In June of 2010, President Barack Obama introduced his Opening Doors program, a plan meant to prevent and eventually end homelessness in the United States. Since the program’s introduction, Penn professor Dennis Culhane has tracked its progress, finding a significant decline in homelessness that is still continuing steadily.
The results of Dr. Culhane’s research are encouraging, especially those figures regarding veteran homelessness. Since 2010, he found that unsheltered homelessness has dropped 26 percent, chronic homelessness has dropped 22 percent and veteran homelessness has dropped 36 percent nationally. This data was gathered using a point-in-time count, which determines the number of people that are homeless on a given day in the last week of January each year.
A computer system that registers entries and exits from the shelter system also aided in the data collection. A huge amount of resources — in the ballpark of $6 billion — has been allocated to fighting homelessness since 2010, which encouraged improvement.
“That’s a lot of money,” Culhane said. “So we expected to see progress.”
On top of the incredible amount of resources, the actual methods used to combat homelessness were expected to contribute to a decline in the overall rate.
“We’re using the interventions ... that have been demonstrated in research to be effective. So we knew that they would work,” Culhane said.
The decrease in homelessness nationally is also reflected in Philadelphia. Culhane said the city has experienced an extreme decline in veteran homelessness in particular, nearly to the point of eradication.
“They’re down to fewer than 200 homeless veterans in the city,” he said. “There’s been a lot of work and attention focused on that effort in Philadelphia.”
For those fighting the day-to-day battle against homelessness in Philadelphia, improvement is acknowledged, but with less enthusiasm. Misty Sparks, director of entry-level programs at Bethesda Project, a homeless outreach program, noted that while “technically, statistically” homelessness has declined in Philadelphia, those figures are not reflected in the population she works with.
“My work focuses on working with folks that are living on the streets,” Sparks said. “And I have to say the number of those experiencing homelessness and living outside in the city of Philadelphia has stayed pretty constant.”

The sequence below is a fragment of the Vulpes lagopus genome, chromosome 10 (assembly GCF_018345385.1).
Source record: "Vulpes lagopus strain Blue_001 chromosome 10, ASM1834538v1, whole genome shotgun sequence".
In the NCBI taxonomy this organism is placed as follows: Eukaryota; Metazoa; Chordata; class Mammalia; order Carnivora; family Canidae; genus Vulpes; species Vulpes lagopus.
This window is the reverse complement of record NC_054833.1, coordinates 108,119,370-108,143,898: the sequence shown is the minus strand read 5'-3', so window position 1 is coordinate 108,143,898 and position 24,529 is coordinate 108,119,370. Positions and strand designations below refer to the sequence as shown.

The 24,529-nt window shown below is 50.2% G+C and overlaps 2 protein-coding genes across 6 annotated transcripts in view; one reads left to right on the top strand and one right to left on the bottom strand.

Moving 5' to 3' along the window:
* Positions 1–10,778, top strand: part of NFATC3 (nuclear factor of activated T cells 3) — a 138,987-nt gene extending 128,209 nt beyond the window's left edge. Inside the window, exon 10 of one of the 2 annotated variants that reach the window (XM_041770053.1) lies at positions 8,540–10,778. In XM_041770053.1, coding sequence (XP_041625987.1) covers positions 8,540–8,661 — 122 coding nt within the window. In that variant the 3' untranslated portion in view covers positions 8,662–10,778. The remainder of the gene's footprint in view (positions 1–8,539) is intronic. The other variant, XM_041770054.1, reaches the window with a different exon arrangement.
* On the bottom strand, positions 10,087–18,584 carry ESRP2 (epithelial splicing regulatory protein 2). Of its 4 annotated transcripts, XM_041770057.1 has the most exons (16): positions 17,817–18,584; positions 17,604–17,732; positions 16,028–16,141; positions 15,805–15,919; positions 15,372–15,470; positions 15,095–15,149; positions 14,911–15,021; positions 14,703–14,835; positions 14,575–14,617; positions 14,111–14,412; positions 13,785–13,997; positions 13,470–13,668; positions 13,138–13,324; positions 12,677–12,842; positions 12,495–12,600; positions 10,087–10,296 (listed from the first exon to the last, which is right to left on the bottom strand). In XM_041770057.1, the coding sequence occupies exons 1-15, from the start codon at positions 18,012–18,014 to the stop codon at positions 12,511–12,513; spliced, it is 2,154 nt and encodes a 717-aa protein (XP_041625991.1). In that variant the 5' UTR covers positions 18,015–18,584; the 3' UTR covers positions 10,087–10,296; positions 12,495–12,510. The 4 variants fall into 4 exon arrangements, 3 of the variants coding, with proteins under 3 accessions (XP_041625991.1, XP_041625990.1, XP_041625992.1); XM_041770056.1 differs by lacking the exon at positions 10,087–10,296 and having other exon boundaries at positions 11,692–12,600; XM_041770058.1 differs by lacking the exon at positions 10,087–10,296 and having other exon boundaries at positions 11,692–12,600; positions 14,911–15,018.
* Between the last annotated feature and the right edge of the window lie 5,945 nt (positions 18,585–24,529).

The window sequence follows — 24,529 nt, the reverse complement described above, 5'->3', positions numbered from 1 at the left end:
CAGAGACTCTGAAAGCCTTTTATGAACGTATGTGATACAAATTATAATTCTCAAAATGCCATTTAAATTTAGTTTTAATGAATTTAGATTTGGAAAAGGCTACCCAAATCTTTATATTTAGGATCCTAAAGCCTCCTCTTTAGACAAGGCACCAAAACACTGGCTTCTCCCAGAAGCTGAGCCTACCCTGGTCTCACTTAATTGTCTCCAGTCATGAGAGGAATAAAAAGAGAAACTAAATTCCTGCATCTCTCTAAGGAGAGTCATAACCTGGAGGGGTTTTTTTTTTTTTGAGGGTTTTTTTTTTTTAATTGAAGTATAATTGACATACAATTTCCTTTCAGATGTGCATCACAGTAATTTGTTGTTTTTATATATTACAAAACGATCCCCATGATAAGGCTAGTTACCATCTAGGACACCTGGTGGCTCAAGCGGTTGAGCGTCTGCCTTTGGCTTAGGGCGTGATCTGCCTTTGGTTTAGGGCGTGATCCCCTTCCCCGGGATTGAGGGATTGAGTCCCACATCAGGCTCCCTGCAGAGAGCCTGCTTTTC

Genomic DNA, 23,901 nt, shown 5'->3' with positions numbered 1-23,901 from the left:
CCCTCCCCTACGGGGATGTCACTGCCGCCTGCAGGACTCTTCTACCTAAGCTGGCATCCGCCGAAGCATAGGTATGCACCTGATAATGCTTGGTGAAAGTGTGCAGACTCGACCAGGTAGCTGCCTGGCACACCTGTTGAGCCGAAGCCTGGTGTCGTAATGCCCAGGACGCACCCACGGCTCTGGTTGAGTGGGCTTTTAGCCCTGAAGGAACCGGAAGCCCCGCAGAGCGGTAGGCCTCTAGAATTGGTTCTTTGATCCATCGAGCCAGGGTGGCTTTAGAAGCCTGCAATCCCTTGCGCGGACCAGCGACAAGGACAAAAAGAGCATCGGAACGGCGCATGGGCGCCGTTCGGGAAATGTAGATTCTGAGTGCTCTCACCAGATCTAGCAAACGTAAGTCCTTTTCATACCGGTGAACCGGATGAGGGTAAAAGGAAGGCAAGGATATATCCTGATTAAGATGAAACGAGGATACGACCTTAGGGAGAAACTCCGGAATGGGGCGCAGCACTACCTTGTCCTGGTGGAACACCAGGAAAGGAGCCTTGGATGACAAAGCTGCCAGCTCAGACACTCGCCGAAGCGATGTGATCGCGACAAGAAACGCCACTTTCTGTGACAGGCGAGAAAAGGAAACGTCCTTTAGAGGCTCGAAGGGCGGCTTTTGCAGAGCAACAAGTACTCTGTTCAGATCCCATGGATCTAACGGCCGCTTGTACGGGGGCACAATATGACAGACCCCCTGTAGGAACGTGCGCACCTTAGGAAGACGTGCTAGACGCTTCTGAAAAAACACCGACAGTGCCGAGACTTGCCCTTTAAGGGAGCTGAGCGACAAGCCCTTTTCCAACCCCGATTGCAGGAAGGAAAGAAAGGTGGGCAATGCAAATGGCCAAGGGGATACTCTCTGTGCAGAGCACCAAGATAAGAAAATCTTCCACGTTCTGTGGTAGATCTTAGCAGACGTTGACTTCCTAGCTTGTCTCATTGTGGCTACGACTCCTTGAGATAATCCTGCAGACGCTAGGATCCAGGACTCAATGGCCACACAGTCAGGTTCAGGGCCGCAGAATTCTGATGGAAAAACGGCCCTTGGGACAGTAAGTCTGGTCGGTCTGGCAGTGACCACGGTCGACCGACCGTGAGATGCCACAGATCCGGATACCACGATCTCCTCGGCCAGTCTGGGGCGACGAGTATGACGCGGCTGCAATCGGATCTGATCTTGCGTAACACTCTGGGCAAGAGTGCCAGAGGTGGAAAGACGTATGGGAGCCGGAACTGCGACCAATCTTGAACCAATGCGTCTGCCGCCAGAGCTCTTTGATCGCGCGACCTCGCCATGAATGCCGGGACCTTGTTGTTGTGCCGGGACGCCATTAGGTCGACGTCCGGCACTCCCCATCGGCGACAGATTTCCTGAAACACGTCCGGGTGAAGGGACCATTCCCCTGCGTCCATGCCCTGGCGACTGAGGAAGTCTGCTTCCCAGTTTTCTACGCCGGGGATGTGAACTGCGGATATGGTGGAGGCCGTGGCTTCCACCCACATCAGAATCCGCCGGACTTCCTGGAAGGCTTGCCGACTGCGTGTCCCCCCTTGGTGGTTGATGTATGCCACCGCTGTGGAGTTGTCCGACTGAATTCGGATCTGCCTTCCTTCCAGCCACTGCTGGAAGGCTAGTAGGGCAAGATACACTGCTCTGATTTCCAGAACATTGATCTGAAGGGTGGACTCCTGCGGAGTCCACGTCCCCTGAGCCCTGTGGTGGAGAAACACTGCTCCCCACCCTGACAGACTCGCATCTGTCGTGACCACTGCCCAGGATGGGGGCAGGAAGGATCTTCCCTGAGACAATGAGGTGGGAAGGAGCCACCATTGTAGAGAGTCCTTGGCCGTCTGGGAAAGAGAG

Despite Sparks’ experience directly with the homeless, Culhane said Philadelphia actually does a good job of keeping people off the streets.
“We have one of the more organized street outreach programs in the country ... There’s an ongoing, everyday effort focused on trying to work with people who are living outside to get them into housing units,” Culhane said.
Sparks has noticed a decline in veteran homelessness comparable to Culhane’s results.
“Many veterans who spent a lot of time on the streets are now not on the streets anymore, which I think is amazing,” she said.
However, she does not agree with any claims that veteran homelessness has ended in the city. She spoke of a recent press conference held by city officials stating that veteran homelessness had been eradicated.
“When we say we’ve ‘ended veteran homelessness’ and still have veterans living in shelters and on our streets, we’re being very dishonest, but also disrespectful to those veterans,” Sparks said.
Philadelphia, along with the rest of the country, has certainly seen an improvement in the issue of homelessness, but there is still work to be done, she added.
“I think that we have done great things, we’re just not all the way there yet,” she said.Comments powered by Disqus
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